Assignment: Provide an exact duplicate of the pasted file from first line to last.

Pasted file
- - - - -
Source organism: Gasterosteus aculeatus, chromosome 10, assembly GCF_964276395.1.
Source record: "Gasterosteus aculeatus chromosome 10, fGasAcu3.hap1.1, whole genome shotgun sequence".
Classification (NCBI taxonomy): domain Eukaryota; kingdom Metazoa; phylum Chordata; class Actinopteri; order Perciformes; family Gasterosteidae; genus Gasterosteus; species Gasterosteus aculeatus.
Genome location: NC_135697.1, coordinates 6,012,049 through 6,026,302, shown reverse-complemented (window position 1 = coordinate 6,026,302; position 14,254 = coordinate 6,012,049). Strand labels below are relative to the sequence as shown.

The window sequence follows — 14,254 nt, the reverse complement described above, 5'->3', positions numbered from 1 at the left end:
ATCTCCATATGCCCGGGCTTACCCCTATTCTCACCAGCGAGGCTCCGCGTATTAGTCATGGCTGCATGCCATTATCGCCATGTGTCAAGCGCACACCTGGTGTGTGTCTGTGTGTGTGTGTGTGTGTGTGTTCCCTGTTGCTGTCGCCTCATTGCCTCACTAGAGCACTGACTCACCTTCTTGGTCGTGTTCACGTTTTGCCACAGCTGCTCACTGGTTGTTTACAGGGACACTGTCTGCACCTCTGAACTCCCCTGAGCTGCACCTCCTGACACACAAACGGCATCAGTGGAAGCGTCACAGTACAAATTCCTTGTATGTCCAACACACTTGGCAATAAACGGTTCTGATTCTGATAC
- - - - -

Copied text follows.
Source organism: Gasterosteus aculeatus, chromosome 10, assembly GCF_964276395.1.
Source record: "Gasterosteus aculeatus chromosome 10, fGasAcu3.hap1.1, whole genome shotgun sequence".
Classification (NCBI taxonomy): domain Eukaryota; kingdom Metazoa; phylum Chordata; class Actinopteri; order Perciformes; family Gasterosteidae; genus Gasterosteus; species Gasterosteus aculeatus.
Genome location: NC_135697.1, coordinates 6,012,049 through 6,026,302, shown reverse-complemented (window position 1 = coordinate 6,026,302; position 14,254 = coordinate 6,012,049). Strand labels below are relative to the sequence as shown.

The window sequence follows — 14,254 nt, the reverse complement described above, 5'->3', positions numbered from 1 at the left end:
ATCTCCATATGCCCGGGCTTACCCCTATTCTCACCAGCGAGGCTCCGCGTATTAGTCATGGCTGCATGCCATTATCGCCATGTGTCAAGCGCACACCTGGTGTGTGTCTGTGTGTGTGTGTGTGTGTGTGTTCCCTGTTGCTGTCGCCTCATTGCCTCACTAGAGCACTGACTCACCTTCTTGGTCGTGTTCACGTTTTGCCACAGCTGCTCACTGGTTGTTTACAGGGACACTGTCTGCACCTCTGAACTCCCCTGAGCTGCACCTCCTGACACACAAACGGCATCAGTGGAAGCGTCACAGTACAAATTCCTTGTATGTCCAACACACTTGGCAATAAACGGTTCTGATTCTGATAC